It’s Hard Out Here For An Anti-NCLB Pimp!

Hey, look at us! Hey jerk, over here!

OK, I’ll bite.

Per this post, today’s Oscar flavored grenade lobbed over the wall from the bunker at the AFT’s anti-No Child Left Behind on the specifics but pro-on the vauge statements of support blog argues that teacher collective bargaining contracts are actually readily accessible everywhere! Why? Well again, they have anecdotes! Some contracts are online!

In fact, it’s a question that can be answered with more precision than their Google: For the fifty largest districts in the country the contracts are available on seven of the teachers’ union websites in those districts. So it’s really semantics. Seven in fifty, you decide if that’s noteworthy or exceptional or if as one of that seven the UFT, which, to their credit, posts their contract prominently on their site, constitutes a noteworthy exception. To be fair, an additional 31 contracts in those districts can be found online somewhere, just not at the teachers’ union site.

Worth noting five other things:

First, if you have any question that the contracts can be hard to find ask journalists, it’s a frequent complaint. In fact, in the Collective Bargaining in Education Frederick Hess and Andrew Kelly note that of the twenty large districts they examined for media coverage, “Eight districts had no news articles written about the most recent contract negotiations and another four had no more than one newspaper article published.” And it doesn’t just mean that if it’s not contentious it doesn’t get coverage. Even districts with contentious negotiations saw few stories. Some of that is because most of the action happens behind closed doors, some of it is just sloppy work, but some of it is also because it’s hard to write about documents you don’t have.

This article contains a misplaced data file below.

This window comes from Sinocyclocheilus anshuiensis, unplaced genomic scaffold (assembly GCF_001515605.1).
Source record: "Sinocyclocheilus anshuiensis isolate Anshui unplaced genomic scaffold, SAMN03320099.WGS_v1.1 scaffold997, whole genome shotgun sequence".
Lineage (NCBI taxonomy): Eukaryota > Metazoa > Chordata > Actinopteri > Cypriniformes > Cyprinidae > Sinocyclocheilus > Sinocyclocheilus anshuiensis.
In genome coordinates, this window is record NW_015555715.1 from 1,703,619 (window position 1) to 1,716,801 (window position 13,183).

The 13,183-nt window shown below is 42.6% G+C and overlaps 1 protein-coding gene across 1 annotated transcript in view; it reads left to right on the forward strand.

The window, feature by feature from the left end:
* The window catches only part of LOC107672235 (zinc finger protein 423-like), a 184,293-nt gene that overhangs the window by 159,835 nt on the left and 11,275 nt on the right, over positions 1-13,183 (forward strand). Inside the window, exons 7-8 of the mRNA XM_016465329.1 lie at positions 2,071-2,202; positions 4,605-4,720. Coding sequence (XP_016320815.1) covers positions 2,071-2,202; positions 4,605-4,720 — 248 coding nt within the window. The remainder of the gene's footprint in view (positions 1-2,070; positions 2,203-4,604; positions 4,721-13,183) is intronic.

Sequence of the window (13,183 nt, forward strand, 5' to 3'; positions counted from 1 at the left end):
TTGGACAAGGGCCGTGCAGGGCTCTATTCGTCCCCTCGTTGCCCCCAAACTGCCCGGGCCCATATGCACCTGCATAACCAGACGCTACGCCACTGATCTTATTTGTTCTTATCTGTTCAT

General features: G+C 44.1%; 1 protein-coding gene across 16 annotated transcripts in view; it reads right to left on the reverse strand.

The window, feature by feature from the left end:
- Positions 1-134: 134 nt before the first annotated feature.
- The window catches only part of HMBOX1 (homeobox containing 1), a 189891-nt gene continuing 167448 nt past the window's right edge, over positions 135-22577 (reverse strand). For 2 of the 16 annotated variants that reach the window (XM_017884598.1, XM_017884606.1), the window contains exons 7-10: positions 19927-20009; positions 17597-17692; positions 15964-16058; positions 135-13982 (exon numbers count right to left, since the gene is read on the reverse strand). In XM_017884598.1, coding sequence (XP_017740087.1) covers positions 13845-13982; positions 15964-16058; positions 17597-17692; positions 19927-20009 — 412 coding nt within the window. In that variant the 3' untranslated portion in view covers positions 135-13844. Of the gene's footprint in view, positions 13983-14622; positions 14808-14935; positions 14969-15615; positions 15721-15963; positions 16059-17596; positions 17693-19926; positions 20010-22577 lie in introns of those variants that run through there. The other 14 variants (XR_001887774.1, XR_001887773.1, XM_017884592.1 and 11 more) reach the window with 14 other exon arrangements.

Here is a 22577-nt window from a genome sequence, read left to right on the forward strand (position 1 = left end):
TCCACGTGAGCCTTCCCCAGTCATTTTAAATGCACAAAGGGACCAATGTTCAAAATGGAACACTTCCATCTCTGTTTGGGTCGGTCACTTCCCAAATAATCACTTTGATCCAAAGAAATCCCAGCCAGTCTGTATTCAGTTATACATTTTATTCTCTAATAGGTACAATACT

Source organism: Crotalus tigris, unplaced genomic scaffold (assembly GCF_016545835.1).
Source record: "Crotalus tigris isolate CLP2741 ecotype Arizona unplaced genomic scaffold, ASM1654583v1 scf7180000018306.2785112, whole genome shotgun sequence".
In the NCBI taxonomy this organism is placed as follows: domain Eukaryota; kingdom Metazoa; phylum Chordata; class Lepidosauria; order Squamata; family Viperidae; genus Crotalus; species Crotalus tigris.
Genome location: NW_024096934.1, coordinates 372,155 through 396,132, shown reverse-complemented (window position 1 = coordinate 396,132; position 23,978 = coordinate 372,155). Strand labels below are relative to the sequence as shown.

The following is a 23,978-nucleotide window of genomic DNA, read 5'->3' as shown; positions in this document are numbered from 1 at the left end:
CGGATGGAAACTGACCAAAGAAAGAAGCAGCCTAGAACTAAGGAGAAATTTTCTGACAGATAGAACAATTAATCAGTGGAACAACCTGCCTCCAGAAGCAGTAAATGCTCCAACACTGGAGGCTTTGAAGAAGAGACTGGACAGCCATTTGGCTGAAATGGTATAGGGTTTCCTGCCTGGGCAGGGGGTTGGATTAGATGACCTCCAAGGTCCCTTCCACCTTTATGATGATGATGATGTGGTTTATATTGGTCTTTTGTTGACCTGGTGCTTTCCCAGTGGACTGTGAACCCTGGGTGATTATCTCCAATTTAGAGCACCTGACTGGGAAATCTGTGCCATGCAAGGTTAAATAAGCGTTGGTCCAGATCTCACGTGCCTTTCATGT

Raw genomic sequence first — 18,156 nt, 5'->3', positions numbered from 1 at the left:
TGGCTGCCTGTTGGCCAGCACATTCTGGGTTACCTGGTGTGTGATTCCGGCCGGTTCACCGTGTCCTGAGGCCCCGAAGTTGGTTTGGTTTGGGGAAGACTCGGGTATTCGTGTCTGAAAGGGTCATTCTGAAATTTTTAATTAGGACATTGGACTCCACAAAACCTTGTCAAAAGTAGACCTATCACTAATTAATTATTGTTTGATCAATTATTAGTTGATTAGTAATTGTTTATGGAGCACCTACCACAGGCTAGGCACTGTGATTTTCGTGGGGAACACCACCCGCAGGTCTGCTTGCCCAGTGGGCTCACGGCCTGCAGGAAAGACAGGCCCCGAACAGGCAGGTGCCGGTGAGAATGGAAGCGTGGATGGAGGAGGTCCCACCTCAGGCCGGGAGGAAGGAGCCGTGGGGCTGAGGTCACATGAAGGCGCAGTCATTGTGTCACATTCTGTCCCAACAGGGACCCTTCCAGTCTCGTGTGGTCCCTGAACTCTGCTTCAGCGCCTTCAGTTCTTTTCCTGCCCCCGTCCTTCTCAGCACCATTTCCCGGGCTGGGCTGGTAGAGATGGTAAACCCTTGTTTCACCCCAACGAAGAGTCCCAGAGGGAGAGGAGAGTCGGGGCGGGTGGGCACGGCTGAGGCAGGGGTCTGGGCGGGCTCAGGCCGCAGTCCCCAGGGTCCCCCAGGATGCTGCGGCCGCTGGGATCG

Second, the figures above are the contracts for the very largest districts in the country. Overall, public availability is uneven but as with many things it gets harder to find them as you get toward smaller districts though the increasing emphasis on transparency will likely change that before too long.

Third, if you’re really sick interested, there are 199 teacher collective bargaining contracts on file at the Bureau of Labor Statistics website, which collects contracts for bargaining units with more than 1000 people.

Fourth, some of the contracts the AFTies link to are expired (though I didn’t have time to check if new contracts are in place in those cities — DC, Duval, San Fran. and Newark, readers?). Maybe they’re for lifetime achievement Oscars?

Finally, the AFTies conveniently duck the more central part of the post in question, why don’t we have the negotiations themselves in a more public fashion?

What’s more interesting than the specifics is why the AFTies even want to pick this fight? Privately many teachers’ union leaders agree that there needs to be more transparency with the contracts and don’t see it as a big issue. There are smarter fights for them to pick. They seem to be onto one because while they first attacked I’m Rick Hess Bi*ch about his chapter for the teacher collective bargaining book, now they’re embracing it with almost Blogback enthusiasm…Prediction: That won’t last long…

PS–The AFTies also trot out the usual standby: All criticism of them comes from people who just hate unions. Does Andy Stern hate unions? Does Bill Taylor? Does anyone even take that charge seriously anymore? And, considering that there really are people out to get unions, is it really wise to cry wolf all the time and should they be insisting that everyone be a 100 percenter anyway? I don’t cross picket lines, I try to buy union and use unionized services when I can etc…if I’m a union-basher then they’re really in trouble…

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